Dark Shadows

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Dark Shadows has all the elements of what could have been a great film – period costumes, atmospheric sets, music from the 1970s – but somehow, it does not quite reach its full potential.
Set in 1752, the Collins family sailed to America to start a new life but were beset by a mysterious curse. After spurning the affections of the witch Angelique Bouchard (Eva Green), Barnabas Collins (Johnny Depp) finds himself turned into a vampire and buried alive. Two centuries later, he is freed from his tomb and this is where the movie goes downhill.
In the hands of Tim Burton, this classic American gothic soap opera series with offbeat supernatural characters is turned into a highly predictable film with cheesy lines and hardly any surprises.
The plot appears to be a mishmash of subplots; barely held together by the performance of the actors. Johnny Depp’s portrayal of Barnabas, the 200-year old vampire in search of his lost love, is decent at best.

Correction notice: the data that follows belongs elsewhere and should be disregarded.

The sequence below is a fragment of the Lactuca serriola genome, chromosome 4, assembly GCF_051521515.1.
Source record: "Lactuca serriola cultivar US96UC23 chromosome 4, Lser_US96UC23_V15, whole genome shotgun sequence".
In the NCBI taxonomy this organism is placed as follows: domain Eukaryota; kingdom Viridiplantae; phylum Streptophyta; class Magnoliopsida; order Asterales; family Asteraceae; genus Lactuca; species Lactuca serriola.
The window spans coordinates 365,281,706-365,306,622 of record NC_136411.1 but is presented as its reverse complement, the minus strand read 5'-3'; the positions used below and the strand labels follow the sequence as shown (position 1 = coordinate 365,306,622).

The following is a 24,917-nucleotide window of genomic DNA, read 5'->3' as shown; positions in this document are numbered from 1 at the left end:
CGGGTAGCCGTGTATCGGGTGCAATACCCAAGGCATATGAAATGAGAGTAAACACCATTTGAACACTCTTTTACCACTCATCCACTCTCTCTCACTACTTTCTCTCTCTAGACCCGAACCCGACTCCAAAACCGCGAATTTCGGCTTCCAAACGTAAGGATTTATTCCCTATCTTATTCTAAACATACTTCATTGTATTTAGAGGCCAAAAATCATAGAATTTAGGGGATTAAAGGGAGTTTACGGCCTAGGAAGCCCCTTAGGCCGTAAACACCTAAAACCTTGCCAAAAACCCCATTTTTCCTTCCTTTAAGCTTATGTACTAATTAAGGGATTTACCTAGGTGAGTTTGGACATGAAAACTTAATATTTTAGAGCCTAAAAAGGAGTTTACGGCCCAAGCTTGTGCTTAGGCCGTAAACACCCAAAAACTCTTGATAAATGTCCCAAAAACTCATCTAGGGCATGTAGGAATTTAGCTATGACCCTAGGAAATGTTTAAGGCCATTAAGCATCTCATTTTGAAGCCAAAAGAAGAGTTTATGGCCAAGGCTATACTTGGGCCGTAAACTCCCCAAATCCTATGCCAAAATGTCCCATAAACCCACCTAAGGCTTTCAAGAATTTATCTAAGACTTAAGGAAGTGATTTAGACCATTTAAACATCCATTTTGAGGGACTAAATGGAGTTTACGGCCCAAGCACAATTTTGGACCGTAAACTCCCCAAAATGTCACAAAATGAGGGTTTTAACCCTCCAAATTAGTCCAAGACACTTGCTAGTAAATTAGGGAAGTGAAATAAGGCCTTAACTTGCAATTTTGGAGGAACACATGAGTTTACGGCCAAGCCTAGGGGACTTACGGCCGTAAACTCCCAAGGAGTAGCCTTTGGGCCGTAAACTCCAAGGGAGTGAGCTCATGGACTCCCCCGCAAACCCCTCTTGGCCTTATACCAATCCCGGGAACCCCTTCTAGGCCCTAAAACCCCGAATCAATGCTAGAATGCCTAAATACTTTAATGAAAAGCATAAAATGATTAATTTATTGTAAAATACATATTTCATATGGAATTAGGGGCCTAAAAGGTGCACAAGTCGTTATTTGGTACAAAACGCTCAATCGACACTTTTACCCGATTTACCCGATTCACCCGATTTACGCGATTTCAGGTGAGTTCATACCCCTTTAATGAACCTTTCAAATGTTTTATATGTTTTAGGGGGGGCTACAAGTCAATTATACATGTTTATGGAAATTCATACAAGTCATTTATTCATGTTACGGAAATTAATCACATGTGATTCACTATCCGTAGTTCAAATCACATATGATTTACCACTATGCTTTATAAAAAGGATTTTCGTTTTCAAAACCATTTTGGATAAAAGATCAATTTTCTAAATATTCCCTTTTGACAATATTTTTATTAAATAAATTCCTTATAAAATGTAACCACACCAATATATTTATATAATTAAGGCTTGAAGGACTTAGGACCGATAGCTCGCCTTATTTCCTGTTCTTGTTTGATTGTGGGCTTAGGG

Aussie favourite, Bella Heathcote gets her minute of Hollywood limelight in this film. Playing the role of Barnabas’s beloved Victoria Winters/Josette DuPres, she’s merely a pretty face that pops in and out of scenes. It also seemed like Helena Bonham Carter, who takes on the role of Dr. Julia Hoffman, was brought onto the project just to spend more time with her husband (Burton).
Of all the actors, only Michelle Pfeiffer who played Elizabeth Collins Stoddard (the matriarch of the family) manages bring in some of the gothic essence of the original series.
One would have expected Tim Burton to do a better job with the film being a fan of the original series.
With so much material to play with, we are left heartbroken like Angelique Bouchard by this less-than-impressive shadow of the original television series.
Dark Shadows? Stay at home and turn on the television instead.


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